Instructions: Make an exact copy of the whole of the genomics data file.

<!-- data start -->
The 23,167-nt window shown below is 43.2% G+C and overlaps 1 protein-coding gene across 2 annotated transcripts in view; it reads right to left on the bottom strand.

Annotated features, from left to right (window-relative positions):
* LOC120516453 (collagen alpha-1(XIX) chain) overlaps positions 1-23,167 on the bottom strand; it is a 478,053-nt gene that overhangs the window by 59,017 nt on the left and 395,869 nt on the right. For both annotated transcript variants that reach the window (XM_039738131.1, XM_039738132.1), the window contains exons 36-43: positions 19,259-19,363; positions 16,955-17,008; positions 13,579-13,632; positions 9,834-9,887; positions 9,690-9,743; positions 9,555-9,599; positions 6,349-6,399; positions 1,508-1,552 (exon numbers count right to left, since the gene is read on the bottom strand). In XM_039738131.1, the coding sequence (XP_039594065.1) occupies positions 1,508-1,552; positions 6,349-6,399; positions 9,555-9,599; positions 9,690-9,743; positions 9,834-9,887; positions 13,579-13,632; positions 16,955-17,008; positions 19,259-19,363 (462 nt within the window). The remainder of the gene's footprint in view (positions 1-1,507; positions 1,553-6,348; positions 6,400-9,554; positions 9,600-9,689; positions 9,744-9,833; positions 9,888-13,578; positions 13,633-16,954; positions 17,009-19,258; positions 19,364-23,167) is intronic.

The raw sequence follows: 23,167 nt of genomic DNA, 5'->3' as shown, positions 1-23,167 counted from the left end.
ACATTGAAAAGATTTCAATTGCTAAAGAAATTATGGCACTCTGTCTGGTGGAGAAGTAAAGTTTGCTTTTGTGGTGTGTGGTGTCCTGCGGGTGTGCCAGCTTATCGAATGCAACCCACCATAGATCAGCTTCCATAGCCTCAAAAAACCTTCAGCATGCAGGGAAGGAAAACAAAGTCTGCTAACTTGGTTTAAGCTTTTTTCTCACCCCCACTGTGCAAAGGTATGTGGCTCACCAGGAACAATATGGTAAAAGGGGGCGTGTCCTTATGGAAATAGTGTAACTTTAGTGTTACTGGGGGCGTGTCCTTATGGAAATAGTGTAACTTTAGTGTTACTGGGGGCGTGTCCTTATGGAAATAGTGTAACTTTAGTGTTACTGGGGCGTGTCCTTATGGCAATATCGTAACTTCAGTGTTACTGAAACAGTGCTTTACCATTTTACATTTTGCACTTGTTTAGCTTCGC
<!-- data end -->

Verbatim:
The 23,167-nt window shown below is 43.2% G+C and overlaps 1 protein-coding gene across 2 annotated transcripts in view; it reads right to left on the bottom strand.

Annotated features, from left to right (window-relative positions):
* LOC120516453 (collagen alpha-1(XIX) chain) overlaps positions 1-23,167 on the bottom strand; it is a 478,053-nt gene that overhangs the window by 59,017 nt on the left and 395,869 nt on the right. For both annotated transcript variants that reach the window (XM_039738131.1, XM_039738132.1), the window contains exons 36-43: positions 19,259-19,363; positions 16,955-17,008; positions 13,579-13,632; positions 9,834-9,887; positions 9,690-9,743; positions 9,555-9,599; positions 6,349-6,399; positions 1,508-1,552 (exon numbers count right to left, since the gene is read on the bottom strand). In XM_039738131.1, the coding sequence (XP_039594065.1) occupies positions 1,508-1,552; positions 6,349-6,399; positions 9,555-9,599; positions 9,690-9,743; positions 9,834-9,887; positions 13,579-13,632; positions 16,955-17,008; positions 19,259-19,363 (462 nt within the window). The remainder of the gene's footprint in view (positions 1-1,507; positions 1,553-6,348; positions 6,400-9,554; positions 9,600-9,689; positions 9,744-9,833; positions 9,888-13,578; positions 13,633-16,954; positions 17,009-19,258; positions 19,364-23,167) is intronic.

The raw sequence follows: 23,167 nt of genomic DNA, 5'->3' as shown, positions 1-23,167 counted from the left end.
ACATTGAAAAGATTTCAATTGCTAAAGAAATTATGGCACTCTGTCTGGTGGAGAAGTAAAGTTTGCTTTTGTGGTGTGTGGTGTCCTGCGGGTGTGCCAGCTTATCGAATGCAACCCACCATAGATCAGCTTCCATAGCCTCAAAAAACCTTCAGCATGCAGGGAAGGAAAACAAAGTCTGCTAACTTGGTTTAAGCTTTTTTCTCACCCCCACTGTGCAAAGGTATGTGGCTCACCAGGAACAATATGGTAAAAGGGGGCGTGTCCTTATGGAAATAGTGTAACTTTAGTGTTACTGGGGGCGTGTCCTTATGGAAATAGTGTAACTTTAGTGTTACTGGGGGCGTGTCCTTATGGAAATAGTGTAACTTTAGTGTTACTGGGGCGTGTCCTTATGGCAATATCGTAACTTCAGTGTTACTGAAACAGTGCTTTACCATTTTACATTTTGCACTTGTTTAGCTTCGC